In addition, the state-building project in both of these countries had a less transformative nature. No clear path was established to transform the neopatrimonial states into ‘Weberian’ bureaucracies. The ruling political elites in Afghanistan and Iraq had neither political incentive nor donors emphasising long-term state-building. In both cases, insurgency hampered the state-building process because of the threat that it posed, support for the insurgency by external actors, and a lack of consensus on how to contain it. Afghanistan experienced relatively modest success in building state capacity. Particularly in the first few years following the intervention, Iraq experienced sectarian violence and disruption in some state institutions. However, both countries remain fragile and we need to rethink how to make states more successful.
This study demonstrates that institutional legacy and continuity and the politics of aid matter for state-building. It is important to note which types of institutions the recipient inherits, and where and how foreign donors spend their aid. Neopatrimonialism and weak state institutions are not conducive to effective state-building. However, when aid bypasses these institutions and creates parallel mechanisms and structures, it may also prolong or reinforce state weakness. Despite the fact that this approach may foster service delivery, it diverts much of the financial resources and political attention away from building and reforming the state. Budget support can strengthen the state’s capacity, while the channelling of aid through semi-autonomous institutions supports state activities but, in comparison to budget support, has little effect on state-building. On the other hand, the presence of a former Weberian state with greater institutional capacity may reduce the likelihood of aid donors creating parallel institutions to those of the state, and even so, the parallel institutions may have little adverse effect on the state-building pattern.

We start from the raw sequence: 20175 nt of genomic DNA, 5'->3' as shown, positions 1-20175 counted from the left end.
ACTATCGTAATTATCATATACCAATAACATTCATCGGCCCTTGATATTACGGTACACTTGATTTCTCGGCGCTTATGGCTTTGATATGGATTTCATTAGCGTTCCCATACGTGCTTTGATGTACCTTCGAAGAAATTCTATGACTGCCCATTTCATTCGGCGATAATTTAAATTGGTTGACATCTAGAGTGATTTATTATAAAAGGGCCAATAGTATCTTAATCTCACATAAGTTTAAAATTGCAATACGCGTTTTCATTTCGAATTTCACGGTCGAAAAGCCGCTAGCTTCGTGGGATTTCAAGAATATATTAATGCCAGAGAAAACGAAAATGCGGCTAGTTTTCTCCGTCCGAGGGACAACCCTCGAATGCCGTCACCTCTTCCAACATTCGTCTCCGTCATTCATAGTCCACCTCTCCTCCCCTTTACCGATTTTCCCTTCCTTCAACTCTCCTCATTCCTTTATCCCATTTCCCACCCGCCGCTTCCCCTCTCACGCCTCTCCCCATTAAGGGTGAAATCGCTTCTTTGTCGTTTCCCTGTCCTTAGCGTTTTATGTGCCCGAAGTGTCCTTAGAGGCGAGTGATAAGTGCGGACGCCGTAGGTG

Continuity in a neopatrimonial state may have mixed impacts. Continuity in the existing state capacity may reinforce state-building. On the other hand, continuity in practices of patronage undermines efforts for effective state-building. Creation of parallel institutions to those of the state can divert political and financial resources from the state’s permanent institutions and may unintentionally strengthen institutions and actors that can undermine the state. While on-budget aid may reinforce state-building by enhancing government ownership and capacity, it may be exposed to risk if there is limited capacity and corruption. However, there is no convincing evidence to prove that the risk of corruption in on-budget aid is greater than the cases of off-budget aid.
State-building is a complex process with a long horizon. What constitutes success and the process by which it is achieved varies enormously. However, evidence suggests that an effective process needs to transform the state, economy and security. Domestic checks and balances are strengthened. Donors work with the state rather than bypassing it, and support the recipient’s priorities. These processes are needed to strengthen the state’s core capacity and deliver inclusive development.